James Scott Johnston's incisive study draws on a holistic reading of Kant: one that views him as developing and testing a complete system (theoretical, practical, historical and anthropological) with education as a vital component. As such, the book begins with an extensive overview of Kant's chief theoretical work (the Critique of Pure Reason), and from that overview distils crucial discussions (the role of practical reason; the claims of the third antinomy) for his moral theory. An extended discussion of Kant's moral and political theories and the place of pedagogy in it follow, with attention to all of Kant's important moral works as well as his chief religious work, Religion within the Bounds of Mere Reason. A discussion of culture and character follows, chiefly through a discussion of Kant's Critique of the Power of Judgment and Anthropology from a Pragmatic Standpoint, together with certain lectures and published essays on history and politics. Finally, an extensive discussion of Kant's published works on education, together with only recently published letters and announcements (in English), is provided.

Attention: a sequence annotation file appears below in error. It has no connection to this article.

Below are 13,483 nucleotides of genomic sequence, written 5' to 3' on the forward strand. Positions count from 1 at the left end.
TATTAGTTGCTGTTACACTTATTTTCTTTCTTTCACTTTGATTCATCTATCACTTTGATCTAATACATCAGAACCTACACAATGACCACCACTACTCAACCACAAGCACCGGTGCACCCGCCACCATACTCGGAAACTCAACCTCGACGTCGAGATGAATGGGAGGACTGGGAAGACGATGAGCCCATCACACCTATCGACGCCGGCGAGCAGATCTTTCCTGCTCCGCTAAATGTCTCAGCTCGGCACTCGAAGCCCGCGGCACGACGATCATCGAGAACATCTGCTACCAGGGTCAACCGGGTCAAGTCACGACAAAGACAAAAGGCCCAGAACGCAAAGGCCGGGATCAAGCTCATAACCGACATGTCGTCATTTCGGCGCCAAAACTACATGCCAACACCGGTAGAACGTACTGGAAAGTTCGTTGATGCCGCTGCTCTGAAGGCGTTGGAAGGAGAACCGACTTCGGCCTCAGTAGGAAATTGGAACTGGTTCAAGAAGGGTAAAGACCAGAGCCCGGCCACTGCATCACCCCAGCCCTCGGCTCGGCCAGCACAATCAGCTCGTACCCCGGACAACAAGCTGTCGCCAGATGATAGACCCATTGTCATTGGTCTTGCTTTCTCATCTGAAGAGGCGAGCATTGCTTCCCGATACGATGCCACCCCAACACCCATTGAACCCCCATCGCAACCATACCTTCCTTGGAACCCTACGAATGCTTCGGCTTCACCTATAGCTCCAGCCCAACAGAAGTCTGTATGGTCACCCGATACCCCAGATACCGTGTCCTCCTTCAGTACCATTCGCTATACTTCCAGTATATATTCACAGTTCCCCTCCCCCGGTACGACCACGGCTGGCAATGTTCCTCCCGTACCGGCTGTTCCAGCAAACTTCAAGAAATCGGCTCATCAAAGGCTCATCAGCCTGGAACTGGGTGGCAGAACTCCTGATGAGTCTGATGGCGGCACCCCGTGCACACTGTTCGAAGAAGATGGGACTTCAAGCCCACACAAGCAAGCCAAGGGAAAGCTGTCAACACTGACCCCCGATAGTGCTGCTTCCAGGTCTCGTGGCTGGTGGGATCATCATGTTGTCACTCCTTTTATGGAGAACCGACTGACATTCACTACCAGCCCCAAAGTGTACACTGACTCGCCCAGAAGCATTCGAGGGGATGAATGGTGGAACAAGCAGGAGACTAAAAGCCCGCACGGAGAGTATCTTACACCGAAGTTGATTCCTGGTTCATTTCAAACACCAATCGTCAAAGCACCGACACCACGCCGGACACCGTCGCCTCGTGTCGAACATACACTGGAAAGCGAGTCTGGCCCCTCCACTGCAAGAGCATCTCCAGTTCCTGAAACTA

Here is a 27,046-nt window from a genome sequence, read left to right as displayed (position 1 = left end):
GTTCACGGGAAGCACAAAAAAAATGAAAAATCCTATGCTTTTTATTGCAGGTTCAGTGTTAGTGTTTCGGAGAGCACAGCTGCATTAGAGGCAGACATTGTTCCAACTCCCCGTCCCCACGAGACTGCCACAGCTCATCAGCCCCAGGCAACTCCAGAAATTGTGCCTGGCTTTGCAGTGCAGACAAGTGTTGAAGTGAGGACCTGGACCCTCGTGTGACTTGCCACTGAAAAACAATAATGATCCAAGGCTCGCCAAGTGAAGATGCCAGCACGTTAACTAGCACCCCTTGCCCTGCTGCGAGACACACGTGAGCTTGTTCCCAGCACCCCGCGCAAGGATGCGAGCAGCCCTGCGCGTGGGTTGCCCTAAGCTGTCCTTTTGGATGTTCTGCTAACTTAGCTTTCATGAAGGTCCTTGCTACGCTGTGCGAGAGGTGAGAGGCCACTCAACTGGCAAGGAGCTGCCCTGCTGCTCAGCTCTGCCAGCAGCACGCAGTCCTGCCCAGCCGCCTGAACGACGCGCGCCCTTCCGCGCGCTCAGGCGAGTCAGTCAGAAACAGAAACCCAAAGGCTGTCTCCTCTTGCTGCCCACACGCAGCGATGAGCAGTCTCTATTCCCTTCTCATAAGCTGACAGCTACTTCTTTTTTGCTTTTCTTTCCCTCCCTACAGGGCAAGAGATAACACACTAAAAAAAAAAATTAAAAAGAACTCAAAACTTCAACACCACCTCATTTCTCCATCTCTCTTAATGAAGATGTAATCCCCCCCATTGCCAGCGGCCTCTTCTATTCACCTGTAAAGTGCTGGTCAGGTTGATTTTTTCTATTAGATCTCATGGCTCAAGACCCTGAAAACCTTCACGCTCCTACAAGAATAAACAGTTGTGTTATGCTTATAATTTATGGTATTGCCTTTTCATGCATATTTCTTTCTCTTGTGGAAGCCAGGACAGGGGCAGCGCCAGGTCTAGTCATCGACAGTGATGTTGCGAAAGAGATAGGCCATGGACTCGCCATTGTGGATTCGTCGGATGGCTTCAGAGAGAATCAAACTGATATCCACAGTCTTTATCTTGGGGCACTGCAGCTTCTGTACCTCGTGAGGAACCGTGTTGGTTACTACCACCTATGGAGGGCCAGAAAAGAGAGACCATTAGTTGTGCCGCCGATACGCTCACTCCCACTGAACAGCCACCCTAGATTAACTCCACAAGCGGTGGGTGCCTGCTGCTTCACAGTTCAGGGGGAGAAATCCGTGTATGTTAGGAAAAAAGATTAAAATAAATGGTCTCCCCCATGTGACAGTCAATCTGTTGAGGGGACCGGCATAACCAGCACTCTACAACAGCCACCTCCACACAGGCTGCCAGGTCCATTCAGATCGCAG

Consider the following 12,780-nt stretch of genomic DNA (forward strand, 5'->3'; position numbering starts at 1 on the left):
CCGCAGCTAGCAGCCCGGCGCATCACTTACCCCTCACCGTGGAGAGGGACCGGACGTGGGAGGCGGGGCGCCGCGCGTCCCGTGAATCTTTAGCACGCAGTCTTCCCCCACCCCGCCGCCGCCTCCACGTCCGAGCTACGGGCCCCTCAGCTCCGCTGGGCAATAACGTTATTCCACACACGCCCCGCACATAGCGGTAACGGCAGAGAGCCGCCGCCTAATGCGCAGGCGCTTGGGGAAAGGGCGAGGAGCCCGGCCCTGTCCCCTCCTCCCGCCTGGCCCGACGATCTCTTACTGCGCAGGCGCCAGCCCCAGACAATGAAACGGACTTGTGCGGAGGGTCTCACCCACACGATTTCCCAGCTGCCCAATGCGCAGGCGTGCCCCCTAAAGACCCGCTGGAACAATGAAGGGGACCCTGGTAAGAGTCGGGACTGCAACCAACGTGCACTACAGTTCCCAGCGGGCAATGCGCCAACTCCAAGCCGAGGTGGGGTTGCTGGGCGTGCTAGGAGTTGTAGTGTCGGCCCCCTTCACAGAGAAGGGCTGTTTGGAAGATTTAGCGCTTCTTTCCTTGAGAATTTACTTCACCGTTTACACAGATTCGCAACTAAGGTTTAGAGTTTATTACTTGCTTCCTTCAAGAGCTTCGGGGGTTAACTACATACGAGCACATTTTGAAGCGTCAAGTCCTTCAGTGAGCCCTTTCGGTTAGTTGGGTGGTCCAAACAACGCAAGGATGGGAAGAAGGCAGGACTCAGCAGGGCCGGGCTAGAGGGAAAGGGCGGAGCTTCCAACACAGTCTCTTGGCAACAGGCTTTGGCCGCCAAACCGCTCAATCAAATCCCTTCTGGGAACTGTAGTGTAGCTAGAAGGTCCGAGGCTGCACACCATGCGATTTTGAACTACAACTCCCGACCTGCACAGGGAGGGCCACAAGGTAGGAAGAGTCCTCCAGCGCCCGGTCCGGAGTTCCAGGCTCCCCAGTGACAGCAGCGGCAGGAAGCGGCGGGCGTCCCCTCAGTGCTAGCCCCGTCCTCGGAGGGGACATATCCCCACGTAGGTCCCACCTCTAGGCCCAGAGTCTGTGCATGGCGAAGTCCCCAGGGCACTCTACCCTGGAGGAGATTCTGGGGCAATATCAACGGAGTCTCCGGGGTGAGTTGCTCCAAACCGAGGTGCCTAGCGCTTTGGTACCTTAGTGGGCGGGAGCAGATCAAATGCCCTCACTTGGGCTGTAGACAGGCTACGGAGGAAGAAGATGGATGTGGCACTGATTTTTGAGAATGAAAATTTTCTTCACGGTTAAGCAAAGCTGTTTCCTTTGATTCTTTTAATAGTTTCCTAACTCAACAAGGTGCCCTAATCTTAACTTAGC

This culminates in Johnston's estimation of what a Kantian education, systematically conceived, might look like: an education that is attentive to theoretical, moral, cultural-historical, and pedagogic domains of Kant's thinking.